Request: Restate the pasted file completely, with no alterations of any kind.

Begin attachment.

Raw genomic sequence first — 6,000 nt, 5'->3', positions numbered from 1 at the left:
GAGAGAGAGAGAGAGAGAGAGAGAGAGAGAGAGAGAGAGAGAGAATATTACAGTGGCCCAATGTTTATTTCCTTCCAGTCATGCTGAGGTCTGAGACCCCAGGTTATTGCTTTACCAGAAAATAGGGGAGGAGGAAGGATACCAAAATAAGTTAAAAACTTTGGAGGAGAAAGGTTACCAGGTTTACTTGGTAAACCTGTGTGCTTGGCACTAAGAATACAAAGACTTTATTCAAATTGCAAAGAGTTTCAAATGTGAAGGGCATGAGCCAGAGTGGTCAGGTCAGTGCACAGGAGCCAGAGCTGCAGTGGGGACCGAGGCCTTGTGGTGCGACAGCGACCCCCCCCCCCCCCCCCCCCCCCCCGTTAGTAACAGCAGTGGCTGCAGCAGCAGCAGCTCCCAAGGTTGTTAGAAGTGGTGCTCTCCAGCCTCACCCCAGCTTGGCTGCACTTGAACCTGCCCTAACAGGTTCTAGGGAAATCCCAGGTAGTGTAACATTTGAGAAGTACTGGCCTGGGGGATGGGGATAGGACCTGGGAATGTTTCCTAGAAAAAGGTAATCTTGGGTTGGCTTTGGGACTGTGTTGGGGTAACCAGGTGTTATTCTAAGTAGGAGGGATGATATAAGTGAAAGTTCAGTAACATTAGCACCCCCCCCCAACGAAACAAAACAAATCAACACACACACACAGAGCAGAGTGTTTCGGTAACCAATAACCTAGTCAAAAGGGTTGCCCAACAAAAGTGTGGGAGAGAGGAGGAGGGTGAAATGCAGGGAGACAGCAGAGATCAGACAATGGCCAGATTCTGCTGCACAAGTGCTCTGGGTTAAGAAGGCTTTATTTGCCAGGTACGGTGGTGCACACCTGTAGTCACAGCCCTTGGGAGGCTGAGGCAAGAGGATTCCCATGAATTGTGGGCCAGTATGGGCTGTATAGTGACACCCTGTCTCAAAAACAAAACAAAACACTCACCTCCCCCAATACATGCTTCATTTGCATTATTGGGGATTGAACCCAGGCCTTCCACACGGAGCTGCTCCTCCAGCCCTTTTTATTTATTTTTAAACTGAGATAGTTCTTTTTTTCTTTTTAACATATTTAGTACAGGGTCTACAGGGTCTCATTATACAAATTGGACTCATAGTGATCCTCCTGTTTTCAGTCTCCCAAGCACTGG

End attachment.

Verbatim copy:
Raw genomic sequence first — 6,000 nt, 5'->3', positions numbered from 1 at the left:
GAGAGAGAGAGAGAGAGAGAGAGAGAGAGAGAGAGAGAGAGAGAATATTACAGTGGCCCAATGTTTATTTCCTTCCAGTCATGCTGAGGTCTGAGACCCCAGGTTATTGCTTTACCAGAAAATAGGGGAGGAGGAAGGATACCAAAATAAGTTAAAAACTTTGGAGGAGAAAGGTTACCAGGTTTACTTGGTAAACCTGTGTGCTTGGCACTAAGAATACAAAGACTTTATTCAAATTGCAAAGAGTTTCAAATGTGAAGGGCATGAGCCAGAGTGGTCAGGTCAGTGCACAGGAGCCAGAGCTGCAGTGGGGACCGAGGCCTTGTGGTGCGACAGCGACCCCCCCCCCCCCCCCCCCCCCCCCGTTAGTAACAGCAGTGGCTGCAGCAGCAGCAGCTCCCAAGGTTGTTAGAAGTGGTGCTCTCCAGCCTCACCCCAGCTTGGCTGCACTTGAACCTGCCCTAACAGGTTCTAGGGAAATCCCAGGTAGTGTAACATTTGAGAAGTACTGGCCTGGGGGATGGGGATAGGACCTGGGAATGTTTCCTAGAAAAAGGTAATCTTGGGTTGGCTTTGGGACTGTGTTGGGGTAACCAGGTGTTATTCTAAGTAGGAGGGATGATATAAGTGAAAGTTCAGTAACATTAGCACCCCCCCCCAACGAAACAAAACAAATCAACACACACACACAGAGCAGAGTGTTTCGGTAACCAATAACCTAGTCAAAAGGGTTGCCCAACAAAAGTGTGGGAGAGAGGAGGAGGGTGAAATGCAGGGAGACAGCAGAGATCAGACAATGGCCAGATTCTGCTGCACAAGTGCTCTGGGTTAAGAAGGCTTTATTTGCCAGGTACGGTGGTGCACACCTGTAGTCACAGCCCTTGGGAGGCTGAGGCAAGAGGATTCCCATGAATTGTGGGCCAGTATGGGCTGTATAGTGACACCCTGTCTCAAAAACAAAACAAAACACTCACCTCCCCCAATACATGCTTCATTTGCATTATTGGGGATTGAACCCAGGCCTTCCACACGGAGCTGCTCCTCCAGCCCTTTTTATTTATTTTTAAACTGAGATAGTTCTTTTTTTCTTTTTAACATATTTAGTACAGGGTCTACAGGGTCTCATTATACAAATTGGACTCATAGTGATCCTCCTGTTTTCAGTCTCCCAAGCACTGG